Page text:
Employability Fair prepares students | NevadaAppeal.com

Employability Fair prepares students

Aly Lawson
Churchill County High School's Employability Fair last week included Sheriff Ben Trotter (front), Banner Churchill Community Hospital's CEO, staff from Naval Air Station Fallon and Nevada State Departments as well as numerous local businesses.

Churchill County High School’s annual Employability Fair gave Career and Technical Education (CTE) juniors and seniors the opportunity to ask professionals questions, hear their insights and attend special learning sessions.

The half-day fair offered conversations with Fallon’s business, community and education leaders — to learn more about local and regional employment options as well as gain an understanding of what they are looking for from prospective job-seekers.

“Find something,” said Hoyt Skabelund, Banner Churchill Community Hospital CEO, adding McDonald’s, volunteering or anything one can become passionate about and work hard in pays future dividends.

The event schedule first featured a speaker panel followed by rotating classroom workshops and one-on-one student interviews at numerous tables in the gym.

The panel included Skabelund, a program officer with the Nevada Department of Employability and a city of Fallon certified public accountant.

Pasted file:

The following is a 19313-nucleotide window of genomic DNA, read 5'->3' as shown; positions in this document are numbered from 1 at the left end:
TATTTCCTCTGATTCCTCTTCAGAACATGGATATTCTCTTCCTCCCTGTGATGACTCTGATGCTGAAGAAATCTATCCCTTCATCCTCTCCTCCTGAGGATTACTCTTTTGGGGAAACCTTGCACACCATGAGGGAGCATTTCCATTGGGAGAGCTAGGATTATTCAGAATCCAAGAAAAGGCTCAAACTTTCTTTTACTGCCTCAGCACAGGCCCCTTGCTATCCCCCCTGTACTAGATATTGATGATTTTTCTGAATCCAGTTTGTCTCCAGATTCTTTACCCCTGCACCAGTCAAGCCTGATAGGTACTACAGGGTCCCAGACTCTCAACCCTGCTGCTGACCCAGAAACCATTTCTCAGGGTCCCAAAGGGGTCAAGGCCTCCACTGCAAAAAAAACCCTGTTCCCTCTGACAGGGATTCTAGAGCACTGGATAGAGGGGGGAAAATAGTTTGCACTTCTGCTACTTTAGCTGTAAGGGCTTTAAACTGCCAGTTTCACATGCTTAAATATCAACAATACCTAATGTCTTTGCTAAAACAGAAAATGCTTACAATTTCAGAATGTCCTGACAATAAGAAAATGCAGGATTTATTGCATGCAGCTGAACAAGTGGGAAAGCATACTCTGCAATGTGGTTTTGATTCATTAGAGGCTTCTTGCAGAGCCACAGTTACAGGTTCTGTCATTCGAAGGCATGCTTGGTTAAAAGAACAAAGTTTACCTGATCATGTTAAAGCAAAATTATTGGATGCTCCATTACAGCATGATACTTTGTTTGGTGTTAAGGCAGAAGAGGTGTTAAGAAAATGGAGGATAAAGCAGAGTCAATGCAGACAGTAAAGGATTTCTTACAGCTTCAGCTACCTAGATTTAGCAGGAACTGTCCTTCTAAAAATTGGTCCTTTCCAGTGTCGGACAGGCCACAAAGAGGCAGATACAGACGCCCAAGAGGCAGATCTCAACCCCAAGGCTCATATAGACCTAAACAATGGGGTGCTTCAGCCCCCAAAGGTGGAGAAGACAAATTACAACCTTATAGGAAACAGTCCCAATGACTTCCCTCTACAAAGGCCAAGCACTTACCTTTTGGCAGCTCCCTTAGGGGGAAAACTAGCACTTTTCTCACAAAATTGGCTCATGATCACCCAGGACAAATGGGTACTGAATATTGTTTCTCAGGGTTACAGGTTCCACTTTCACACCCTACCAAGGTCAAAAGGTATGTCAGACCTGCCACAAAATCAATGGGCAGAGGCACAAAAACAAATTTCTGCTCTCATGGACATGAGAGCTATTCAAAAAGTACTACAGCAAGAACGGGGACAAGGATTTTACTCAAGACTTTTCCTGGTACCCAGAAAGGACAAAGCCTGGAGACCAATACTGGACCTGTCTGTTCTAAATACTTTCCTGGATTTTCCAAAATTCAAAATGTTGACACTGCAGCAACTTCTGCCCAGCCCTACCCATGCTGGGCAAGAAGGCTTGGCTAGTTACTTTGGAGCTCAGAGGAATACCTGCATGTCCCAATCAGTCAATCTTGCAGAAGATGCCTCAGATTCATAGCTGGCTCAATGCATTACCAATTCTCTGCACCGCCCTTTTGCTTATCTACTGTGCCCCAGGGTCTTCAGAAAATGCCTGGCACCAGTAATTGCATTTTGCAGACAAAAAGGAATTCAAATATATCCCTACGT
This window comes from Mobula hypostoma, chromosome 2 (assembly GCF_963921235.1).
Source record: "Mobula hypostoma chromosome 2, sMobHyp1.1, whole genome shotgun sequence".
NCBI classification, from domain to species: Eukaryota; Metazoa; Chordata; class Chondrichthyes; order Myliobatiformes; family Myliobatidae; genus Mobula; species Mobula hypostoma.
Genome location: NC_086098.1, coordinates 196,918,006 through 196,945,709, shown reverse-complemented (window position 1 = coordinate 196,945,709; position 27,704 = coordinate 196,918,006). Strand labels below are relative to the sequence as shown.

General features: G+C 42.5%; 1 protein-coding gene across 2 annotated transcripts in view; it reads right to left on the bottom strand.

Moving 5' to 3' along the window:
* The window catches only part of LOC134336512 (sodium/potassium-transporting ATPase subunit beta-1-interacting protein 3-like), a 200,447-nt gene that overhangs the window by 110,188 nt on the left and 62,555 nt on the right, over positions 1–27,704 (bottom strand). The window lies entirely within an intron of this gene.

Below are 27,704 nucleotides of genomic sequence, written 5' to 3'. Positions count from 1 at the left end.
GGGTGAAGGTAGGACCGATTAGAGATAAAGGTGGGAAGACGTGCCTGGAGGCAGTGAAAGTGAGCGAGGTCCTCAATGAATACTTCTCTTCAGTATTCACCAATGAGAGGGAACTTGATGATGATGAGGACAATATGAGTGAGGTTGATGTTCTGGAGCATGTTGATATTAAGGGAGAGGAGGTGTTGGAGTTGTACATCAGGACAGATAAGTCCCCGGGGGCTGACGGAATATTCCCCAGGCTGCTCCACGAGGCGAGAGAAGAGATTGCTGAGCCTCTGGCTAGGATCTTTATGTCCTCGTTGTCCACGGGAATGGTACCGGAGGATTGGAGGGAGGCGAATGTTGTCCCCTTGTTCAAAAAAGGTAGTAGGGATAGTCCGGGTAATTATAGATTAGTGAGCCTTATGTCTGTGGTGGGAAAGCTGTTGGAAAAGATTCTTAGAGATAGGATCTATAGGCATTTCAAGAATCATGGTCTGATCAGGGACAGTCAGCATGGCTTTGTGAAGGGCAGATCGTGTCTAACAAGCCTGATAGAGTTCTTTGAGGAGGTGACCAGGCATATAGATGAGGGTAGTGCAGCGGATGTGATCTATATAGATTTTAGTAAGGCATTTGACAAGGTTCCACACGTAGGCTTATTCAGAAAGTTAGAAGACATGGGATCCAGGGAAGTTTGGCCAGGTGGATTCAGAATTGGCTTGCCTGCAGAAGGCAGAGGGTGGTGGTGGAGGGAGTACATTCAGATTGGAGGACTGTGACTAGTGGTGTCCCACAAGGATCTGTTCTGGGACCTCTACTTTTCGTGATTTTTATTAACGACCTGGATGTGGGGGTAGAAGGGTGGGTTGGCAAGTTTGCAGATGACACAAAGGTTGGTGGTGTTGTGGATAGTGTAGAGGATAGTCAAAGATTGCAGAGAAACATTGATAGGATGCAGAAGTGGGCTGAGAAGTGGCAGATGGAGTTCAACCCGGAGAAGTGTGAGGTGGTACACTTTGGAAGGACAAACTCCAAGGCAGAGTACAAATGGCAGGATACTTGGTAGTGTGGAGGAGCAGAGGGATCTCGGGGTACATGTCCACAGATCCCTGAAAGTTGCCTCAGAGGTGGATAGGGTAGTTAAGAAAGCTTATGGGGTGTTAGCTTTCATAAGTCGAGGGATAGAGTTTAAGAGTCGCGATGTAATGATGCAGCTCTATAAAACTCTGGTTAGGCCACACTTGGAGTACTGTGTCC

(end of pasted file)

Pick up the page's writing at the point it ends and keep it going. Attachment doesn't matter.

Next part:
The panel encouraged students to take the time to job-shadow.

Kelly Smith, the Nevada Department of Employability program officer, emphasized “soft skills.” She said being reliable and enthusiastic can go a long way toward career success.

Smith added the state’s employability program can help students figure out the skills they need, what different professions pay, college scholarships, military options and paths that may not include higher education. The department also assists with résumés and applications as well as finding a job and obtaining an interview.

“There’s a lot of life to live and things to do,” said Skabelund, reflecting on feeling like a teenager and what he thinks is wise to know. “And it takes money to do that.”

The panelists also answered prepared written questions covering employment that does not require experience or education and the question if transcripts and social media presence matters.

The professionals responded loyalty and adopting the culture can outrank experience; they also said certifications can be helpful. The panelists added that yes, employers do check transcripts, references, a portfolio and social media, summarizing “it’s the whole package” when it comes to organizations investing in potential employees.

Workshops topics included customer service, social media, interviewing and dressing for success — while interviewers represented industries such as medical, construction, law enforcement, print and marketing, banking, geothermal, real estate, restaurant, retail, education, the military and economic development.

There were also networking nutrition breaks for students and participants.

Tracy Russel, the manager of Men’s Warehouse in Reno, presented the “Dress for Success” workshop, going over interview attire and other tips.

“I know people shouldn’t judge a book by its cover but they do,” she said. “Professional, formal, never goes out of style.”